Monday, September 29, 2008

I thought this was funny on

The 10 Spot Blog
by Pete McEntegart

Repeat after me

* 12:03 PM ET 09.29

As many of you know, I root for the New York Mets. Some might have noticed that the Metropolitans suffered a minor setback yesterday to fall short of the postseason for the second year in a row.

Am I disappointed? Sure. But I’ve learned to take a detached, philosophical view of the fortunes of my favorite teams. It’s just sports, after all. Grown men playing children’s games. A pleasant diversion, granted, but not life and death.

Since I’m a giving person, I’d like to share this hard-won knowledge with whatever readers are still able to find the 10 Spot. Here are some of the things I’ve been telling myself this morning to help keep sports in perspective:

10. There are 1.3 billion Chinese who don’t give a darn which old people win

9. A strong gag reflex is actually nature’s Heimlich maneuver

8. If your team balloons its payroll, maybe it will be judged “too big to fail”

7. Enjoy the outdoors, before it’s consumed by global warming

6. How’s this for feel-good: a new novel about Wall Street!

5. Take the kids to the park now that the authorities pledge it’s predator-free

4. Learn a skill, like field-dressing a moose

3. At least those damn bank CEOs won’t get golden parachutes

2. Just be glad you have your health, since you likely have no medical insurance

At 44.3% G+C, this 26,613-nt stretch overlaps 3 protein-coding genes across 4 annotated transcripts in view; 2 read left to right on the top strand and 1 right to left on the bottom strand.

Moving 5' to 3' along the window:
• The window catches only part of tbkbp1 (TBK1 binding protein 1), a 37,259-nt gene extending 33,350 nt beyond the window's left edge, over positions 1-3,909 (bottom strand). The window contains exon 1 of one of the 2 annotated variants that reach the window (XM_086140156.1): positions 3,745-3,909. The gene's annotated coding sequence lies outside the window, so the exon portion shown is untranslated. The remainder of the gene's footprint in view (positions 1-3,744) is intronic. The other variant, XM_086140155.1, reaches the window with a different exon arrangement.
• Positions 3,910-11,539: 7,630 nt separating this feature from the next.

1. This year’s collapse was 50 percent improved!

Read here at:

Friday, September 26, 2008

"Transition Town"

Tuesday night I was able to attend a seminar about "Transition Towns", towns all across the world committing to local resilience, zero waste, being carbon neutral, fossil fuel independence, local food producers/food security, net-zero energy consumers, etc.

The presenter was Michael Brownlee, who works with Boulder Valley Relocalization. Boulder County is one of the first counties in the US to attempt to become a transition town and reduce their dependence on oil, encourage energy conservation, etc.

The seminar took place in two parts: 1) the bad news and 2) good news if we start to adapt to conditions that will force us to adapt anyway. By adapting early, we can head off some of the worst shocks we will face.

Mr. Brownlee shared about peak oil and global warming. Peak oil, conceptually, is where world oil discovery and production will start to decline in the next few years while world oil demand will continue to rise. This will force oil prices to keep rising. Oil geologists are fairly consistent in their assessment about peak oil coming and coming soon. The new consensus seems to be towards a peak oil year closer to 2010 than 2015 or 2020 which was previously forecasted. After 2010, oil will only get more expensive.